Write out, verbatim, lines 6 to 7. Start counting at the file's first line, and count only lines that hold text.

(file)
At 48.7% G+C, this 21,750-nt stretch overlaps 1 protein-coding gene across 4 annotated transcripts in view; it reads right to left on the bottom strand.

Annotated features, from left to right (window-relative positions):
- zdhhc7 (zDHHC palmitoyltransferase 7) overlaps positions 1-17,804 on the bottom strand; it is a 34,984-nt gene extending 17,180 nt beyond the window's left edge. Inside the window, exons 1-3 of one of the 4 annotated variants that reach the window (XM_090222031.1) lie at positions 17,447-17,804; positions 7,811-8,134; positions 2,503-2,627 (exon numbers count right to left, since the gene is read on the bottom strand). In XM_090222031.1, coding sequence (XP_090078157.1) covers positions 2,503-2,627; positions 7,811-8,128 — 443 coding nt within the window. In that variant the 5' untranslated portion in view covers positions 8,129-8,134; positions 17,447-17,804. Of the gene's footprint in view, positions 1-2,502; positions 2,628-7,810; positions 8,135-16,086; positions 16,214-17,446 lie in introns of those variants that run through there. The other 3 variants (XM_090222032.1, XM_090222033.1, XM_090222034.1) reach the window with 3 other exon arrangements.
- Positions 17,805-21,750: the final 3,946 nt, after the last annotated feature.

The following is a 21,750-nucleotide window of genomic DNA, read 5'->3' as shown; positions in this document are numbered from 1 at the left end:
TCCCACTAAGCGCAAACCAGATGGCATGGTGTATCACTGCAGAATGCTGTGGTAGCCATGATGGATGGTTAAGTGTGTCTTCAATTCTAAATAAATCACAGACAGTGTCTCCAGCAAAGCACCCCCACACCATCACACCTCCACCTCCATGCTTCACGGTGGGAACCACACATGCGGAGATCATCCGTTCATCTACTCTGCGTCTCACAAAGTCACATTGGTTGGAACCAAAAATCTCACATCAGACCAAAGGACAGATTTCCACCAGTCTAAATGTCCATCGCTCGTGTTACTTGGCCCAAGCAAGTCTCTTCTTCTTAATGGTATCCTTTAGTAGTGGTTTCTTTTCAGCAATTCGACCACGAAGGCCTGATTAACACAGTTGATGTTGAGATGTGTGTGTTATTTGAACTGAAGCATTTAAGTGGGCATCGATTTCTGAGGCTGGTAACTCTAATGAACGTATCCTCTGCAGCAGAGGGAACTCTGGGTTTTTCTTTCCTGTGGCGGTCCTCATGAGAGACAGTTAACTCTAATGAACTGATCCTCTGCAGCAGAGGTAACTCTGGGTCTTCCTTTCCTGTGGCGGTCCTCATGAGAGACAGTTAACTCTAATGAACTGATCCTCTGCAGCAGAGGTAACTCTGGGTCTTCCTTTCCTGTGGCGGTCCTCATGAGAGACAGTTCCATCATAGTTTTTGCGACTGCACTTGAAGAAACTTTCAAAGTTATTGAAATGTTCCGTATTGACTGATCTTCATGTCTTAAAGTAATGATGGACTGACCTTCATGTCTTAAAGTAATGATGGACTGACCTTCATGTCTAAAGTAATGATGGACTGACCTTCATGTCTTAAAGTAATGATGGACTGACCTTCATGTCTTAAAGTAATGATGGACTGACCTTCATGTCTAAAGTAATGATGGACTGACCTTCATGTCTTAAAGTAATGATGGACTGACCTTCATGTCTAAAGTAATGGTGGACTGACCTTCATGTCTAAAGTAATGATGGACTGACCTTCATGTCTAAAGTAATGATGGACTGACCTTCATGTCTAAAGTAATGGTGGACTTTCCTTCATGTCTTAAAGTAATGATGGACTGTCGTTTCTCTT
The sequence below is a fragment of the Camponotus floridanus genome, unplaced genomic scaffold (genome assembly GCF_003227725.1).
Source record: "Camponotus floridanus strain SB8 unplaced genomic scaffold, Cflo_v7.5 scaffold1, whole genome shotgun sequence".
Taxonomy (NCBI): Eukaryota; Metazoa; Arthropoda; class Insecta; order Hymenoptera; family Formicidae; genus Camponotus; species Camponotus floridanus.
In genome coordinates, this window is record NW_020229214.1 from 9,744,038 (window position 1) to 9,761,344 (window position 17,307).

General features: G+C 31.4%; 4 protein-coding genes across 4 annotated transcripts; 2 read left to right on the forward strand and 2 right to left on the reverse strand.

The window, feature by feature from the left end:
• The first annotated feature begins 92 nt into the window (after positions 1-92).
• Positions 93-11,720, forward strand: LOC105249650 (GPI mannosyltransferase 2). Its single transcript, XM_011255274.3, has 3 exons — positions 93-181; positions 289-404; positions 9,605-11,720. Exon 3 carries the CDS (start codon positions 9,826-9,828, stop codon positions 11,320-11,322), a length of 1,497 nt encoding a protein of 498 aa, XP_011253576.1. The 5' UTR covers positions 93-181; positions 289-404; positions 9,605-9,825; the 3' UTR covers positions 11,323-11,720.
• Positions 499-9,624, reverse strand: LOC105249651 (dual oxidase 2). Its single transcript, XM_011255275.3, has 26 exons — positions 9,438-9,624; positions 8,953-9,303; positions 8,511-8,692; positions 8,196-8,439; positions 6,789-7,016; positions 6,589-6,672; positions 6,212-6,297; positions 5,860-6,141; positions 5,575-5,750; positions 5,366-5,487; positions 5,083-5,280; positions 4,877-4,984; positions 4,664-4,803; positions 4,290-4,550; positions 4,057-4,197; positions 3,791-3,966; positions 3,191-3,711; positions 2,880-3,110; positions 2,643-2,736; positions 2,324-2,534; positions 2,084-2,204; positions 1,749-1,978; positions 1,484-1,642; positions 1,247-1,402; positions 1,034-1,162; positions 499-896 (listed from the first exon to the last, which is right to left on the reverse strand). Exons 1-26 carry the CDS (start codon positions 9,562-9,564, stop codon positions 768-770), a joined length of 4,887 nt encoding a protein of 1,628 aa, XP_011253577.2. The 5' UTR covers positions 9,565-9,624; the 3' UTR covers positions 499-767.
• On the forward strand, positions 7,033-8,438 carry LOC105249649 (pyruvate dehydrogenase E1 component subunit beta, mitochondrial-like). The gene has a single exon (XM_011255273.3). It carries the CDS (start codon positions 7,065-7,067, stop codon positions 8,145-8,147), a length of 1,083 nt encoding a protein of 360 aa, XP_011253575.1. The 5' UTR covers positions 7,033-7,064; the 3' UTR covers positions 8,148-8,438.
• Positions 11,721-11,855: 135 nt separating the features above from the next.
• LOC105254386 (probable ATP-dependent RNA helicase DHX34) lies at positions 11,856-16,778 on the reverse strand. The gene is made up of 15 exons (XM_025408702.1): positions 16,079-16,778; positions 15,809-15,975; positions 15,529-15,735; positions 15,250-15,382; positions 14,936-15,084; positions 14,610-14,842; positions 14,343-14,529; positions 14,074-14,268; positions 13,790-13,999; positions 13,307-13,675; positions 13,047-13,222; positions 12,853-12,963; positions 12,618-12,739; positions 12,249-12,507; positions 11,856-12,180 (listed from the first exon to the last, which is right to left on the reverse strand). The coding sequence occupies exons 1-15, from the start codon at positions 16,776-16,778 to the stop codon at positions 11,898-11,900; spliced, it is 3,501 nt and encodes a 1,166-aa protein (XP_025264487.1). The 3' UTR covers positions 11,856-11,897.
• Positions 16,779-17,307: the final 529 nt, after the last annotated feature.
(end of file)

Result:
TCCCACTAAGCGCAAACCAGATGGCATGGTGTATCACTGCAGAATGCTGTGGTAGCCATGATGGATGGTTAAGTGTGTCTTCAATTCTAAATAAATCACAGACAGTGTCTCCAGCAAAGCACCCCCACACCATCACACCTCCACCTCCATGCTTCACGGTGGGAACCACACATGCGGAGATCATCCGTTCATCTACTCTGCGTCTCACAAAGTCACATTGGTTGGAACCAAAAATCTCACATCAGACCAAAGGACAGATTTCCACCAGTCTAAATGTCCATCGCTCGTGTTACTTGGCCCAAGCAAGTCTCTTCTTCTTAATGGTATCCTTTAGTAGTGGTTTCTTTTCAGCAATTCGACCACGAAGGCCTGATTAACACAGTTGATGTTGAGATGTGTGTGTTATTTGAACTGAAGCATTTAAGTGGGCATCGATTTCTGAGGCTGGTAACTCTAATGAACGTATCCTCTGCAGCAGAGGGAACTCTGGGTTTTTCTTTCCTGTGGCGGTCCTCATGAGAGACAGTTAACTCTAATGAACTGATCCTCTGCAGCAGAGGTAACTCTGGGTCTTCCTTTCCTGTGGCGGTCCTCATGAGAGACAGTTAACTCTAATGAACTGATCCTCTGCAGCAGAGGTAACTCTGGGTCTTCCTTTCCTGTGGCGGTCCTCATGAGAGACAGTTCCATCATAGTTTTTGCGACTGCACTTGAAGAAACTTTCAAAGTTATTGAAATGTTCCGTATTGACTGATCTTCATGTCTTAAAGTAATGATGGACTGACCTTCATGTCTTAAAGTAATGATGGACTGACCTTCATGTCTAAAGTAATGATGGACTGACCTTCATGTCTTAAAGTAATGATGGACTGACCTTCATGTCTTAAAGTAATGATGGACTGACCTTCATGTCTAAAGTAATGATGGACTGACCTTCATGTCTTAAAGTAATGATGGACTGACCTTCATGTCTAAAGTAATGGTGGACTGACCTTCATGTCTAAAGTAATGATGGACTGACCTTCATGTCTAAAGTAATGATGGACTGACCTTCATGTCTAAAGTAATGGTGGACTTTCCTTCATGTCTTAAAGTAATGATGGACTGTCGTTTCTCTT
The sequence below is a fragment of the Camponotus floridanus genome, unplaced genomic scaffold (genome assembly GCF_003227725.1).